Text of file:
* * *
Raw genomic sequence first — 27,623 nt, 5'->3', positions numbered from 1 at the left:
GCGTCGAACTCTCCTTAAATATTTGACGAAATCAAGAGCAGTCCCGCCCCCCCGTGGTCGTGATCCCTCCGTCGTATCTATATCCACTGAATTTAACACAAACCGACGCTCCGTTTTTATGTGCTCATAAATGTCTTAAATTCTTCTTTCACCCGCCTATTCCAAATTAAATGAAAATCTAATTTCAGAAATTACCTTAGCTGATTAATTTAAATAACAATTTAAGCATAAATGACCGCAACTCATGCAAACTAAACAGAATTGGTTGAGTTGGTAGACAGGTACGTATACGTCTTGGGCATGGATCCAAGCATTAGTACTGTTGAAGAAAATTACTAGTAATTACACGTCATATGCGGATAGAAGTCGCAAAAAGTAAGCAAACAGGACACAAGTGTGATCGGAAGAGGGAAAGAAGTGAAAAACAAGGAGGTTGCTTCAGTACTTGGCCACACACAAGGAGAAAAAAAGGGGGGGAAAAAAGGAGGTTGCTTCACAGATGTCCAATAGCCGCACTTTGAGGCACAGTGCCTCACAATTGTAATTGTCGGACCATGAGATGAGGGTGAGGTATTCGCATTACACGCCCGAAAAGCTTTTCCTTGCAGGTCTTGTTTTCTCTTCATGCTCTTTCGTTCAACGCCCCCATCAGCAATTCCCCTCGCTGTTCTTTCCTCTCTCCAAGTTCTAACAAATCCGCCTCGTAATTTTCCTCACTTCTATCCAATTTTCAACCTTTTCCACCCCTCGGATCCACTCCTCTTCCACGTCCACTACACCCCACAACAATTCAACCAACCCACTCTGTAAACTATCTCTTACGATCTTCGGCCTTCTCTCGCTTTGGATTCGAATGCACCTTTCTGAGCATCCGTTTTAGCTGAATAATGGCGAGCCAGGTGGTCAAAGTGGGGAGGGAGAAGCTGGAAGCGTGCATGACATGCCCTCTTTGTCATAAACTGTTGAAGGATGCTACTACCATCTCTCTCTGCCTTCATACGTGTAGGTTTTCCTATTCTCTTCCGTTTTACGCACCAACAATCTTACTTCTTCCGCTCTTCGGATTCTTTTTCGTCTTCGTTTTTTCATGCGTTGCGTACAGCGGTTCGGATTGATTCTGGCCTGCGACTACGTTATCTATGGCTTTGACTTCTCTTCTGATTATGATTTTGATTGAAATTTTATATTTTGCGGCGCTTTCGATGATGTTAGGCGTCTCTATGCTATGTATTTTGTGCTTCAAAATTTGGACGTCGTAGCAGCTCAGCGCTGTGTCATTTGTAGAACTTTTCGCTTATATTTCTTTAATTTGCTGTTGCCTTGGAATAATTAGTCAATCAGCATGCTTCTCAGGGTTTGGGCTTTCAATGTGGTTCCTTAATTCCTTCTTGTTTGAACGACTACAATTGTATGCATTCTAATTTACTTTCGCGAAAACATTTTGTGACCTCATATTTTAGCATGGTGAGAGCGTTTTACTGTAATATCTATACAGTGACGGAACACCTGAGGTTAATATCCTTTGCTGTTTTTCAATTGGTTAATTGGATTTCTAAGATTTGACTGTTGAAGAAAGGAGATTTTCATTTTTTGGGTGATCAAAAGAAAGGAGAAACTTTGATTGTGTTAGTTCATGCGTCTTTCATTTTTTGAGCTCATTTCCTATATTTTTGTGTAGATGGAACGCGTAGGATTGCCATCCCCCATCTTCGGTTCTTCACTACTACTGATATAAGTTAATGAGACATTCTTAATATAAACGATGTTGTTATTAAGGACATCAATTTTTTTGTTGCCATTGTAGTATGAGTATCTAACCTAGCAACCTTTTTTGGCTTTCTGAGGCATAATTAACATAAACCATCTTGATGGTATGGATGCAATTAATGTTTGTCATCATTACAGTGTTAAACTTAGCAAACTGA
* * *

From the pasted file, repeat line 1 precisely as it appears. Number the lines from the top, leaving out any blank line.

Raw genomic sequence first — 27,623 nt, 5'->3', positions numbered from 1 at the left: